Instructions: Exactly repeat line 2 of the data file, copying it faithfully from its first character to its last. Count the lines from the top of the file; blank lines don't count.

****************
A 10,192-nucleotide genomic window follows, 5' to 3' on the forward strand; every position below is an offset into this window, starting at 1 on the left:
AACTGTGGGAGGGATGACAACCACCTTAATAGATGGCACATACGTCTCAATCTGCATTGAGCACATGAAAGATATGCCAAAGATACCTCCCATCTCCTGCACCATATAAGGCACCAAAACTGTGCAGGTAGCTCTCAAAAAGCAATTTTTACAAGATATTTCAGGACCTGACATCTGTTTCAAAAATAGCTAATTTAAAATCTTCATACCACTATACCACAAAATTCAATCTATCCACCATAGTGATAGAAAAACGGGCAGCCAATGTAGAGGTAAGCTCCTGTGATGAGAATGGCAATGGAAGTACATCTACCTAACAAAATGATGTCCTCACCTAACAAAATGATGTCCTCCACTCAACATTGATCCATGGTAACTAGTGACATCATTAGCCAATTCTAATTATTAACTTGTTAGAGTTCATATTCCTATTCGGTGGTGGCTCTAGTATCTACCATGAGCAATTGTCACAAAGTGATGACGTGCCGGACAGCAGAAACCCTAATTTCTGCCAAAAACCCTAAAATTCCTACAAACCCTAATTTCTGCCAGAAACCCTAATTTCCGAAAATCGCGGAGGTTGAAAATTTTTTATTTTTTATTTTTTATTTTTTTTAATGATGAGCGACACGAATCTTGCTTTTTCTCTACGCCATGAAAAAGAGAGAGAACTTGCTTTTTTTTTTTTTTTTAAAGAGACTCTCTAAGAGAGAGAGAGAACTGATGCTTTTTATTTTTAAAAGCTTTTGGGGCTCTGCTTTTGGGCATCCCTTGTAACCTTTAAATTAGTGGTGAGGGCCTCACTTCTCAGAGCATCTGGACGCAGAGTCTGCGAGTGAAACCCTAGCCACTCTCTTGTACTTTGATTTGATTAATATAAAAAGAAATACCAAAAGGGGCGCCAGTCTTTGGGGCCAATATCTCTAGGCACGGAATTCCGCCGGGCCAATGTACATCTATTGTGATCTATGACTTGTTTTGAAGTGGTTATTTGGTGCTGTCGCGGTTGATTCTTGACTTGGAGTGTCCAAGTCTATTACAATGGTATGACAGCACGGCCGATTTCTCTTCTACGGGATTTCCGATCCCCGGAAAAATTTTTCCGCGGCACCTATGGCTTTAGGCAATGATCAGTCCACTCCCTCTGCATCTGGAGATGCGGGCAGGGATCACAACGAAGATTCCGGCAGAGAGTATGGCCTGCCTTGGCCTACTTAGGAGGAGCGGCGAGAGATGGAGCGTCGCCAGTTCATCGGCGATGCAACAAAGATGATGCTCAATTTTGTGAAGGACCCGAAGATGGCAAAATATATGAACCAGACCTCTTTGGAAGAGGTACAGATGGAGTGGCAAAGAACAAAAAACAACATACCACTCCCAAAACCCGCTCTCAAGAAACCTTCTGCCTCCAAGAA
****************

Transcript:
AACTGTGGGAGGGATGACAACCACCTTAATAGATGGCACATACGTCTCAATCTGCATTGAGCACATGAAAGATATGCCAAAGATACCTCCCATCTCCTGCACCATATAAGGCACCAAAACTGTGCAGGTAGCTCTCAAAAAGCAATTTTTACAAGATATTTCAGGACCTGACATCTGTTTCAAAAATAGCTAATTTAAAATCTTCATACCACTATACCACAAAATTCAATCTATCCACCATAGTGATAGAAAAACGGGCAGCCAATGTAGAGGTAAGCTCCTGTGATGAGAATGGCAATGGAAGTACATCTACCTAACAAAATGATGTCCTCACCTAACAAAATGATGTCCTCCACTCAACATTGATCCATGGTAACTAGTGACATCATTAGCCAATTCTAATTATTAACTTGTTAGAGTTCATATTCCTATTCGGTGGTGGCTCTAGTATCTACCATGAGCAATTGTCACAAAGTGATGACGTGCCGGACAGCAGAAACCCTAATTTCTGCCAAAAACCCTAAAATTCCTACAAACCCTAATTTCTGCCAGAAACCCTAATTTCCGAAAATCGCGGAGGTTGAAAATTTTTTATTTTTTATTTTTTATTTTTTTTAATGATGAGCGACACGAATCTTGCTTTTTCTCTACGCCATGAAAAAGAGAGAGAACTTGCTTTTTTTTTTTTTTTTAAAGAGACTCTCTAAGAGAGAGAGAGAACTGATGCTTTTTATTTTTAAAAGCTTTTGGGGCTCTGCTTTTGGGCATCCCTTGTAACCTTTAAATTAGTGGTGAGGGCCTCACTTCTCAGAGCATCTGGACGCAGAGTCTGCGAGTGAAACCCTAGCCACTCTCTTGTACTTTGATTTGATTAATATAAAAAGAAATACCAAAAGGGGCGCCAGTCTTTGGGGCCAATATCTCTAGGCACGGAATTCCGCCGGGCCAATGTACATCTATTGTGATCTATGACTTGTTTTGAAGTGGTTATTTGGTGCTGTCGCGGTTGATTCTTGACTTGGAGTGTCCAAGTCTATTACAATGGTATGACAGCACGGCCGATTTCTCTTCTACGGGATTTCCGATCCCCGGAAAAATTTTTCCGCGGCACCTATGGCTTTAGGCAATGATCAGTCCACTCCCTCTGCATCTGGAGATGCGGGCAGGGATCACAACGAAGATTCCGGCAGAGAGTATGGCCTGCCTTGGCCTACTTAGGAGGAGCGGCGAGAGATGGAGCGTCGCCAGTTCATCGGCGATGCAACAAAGATGATGCTCAATTTTGTGAAGGACCCGAAGATGGCAAAATATATGAACCAGACCTCTTTGGAAGAGGTACAGATGGAGTGGCAAAGAACAAAAAACAACATACCACTCCCAAAACCCGCTCTCAAGAAACCTTCTGCCTCCAAGAA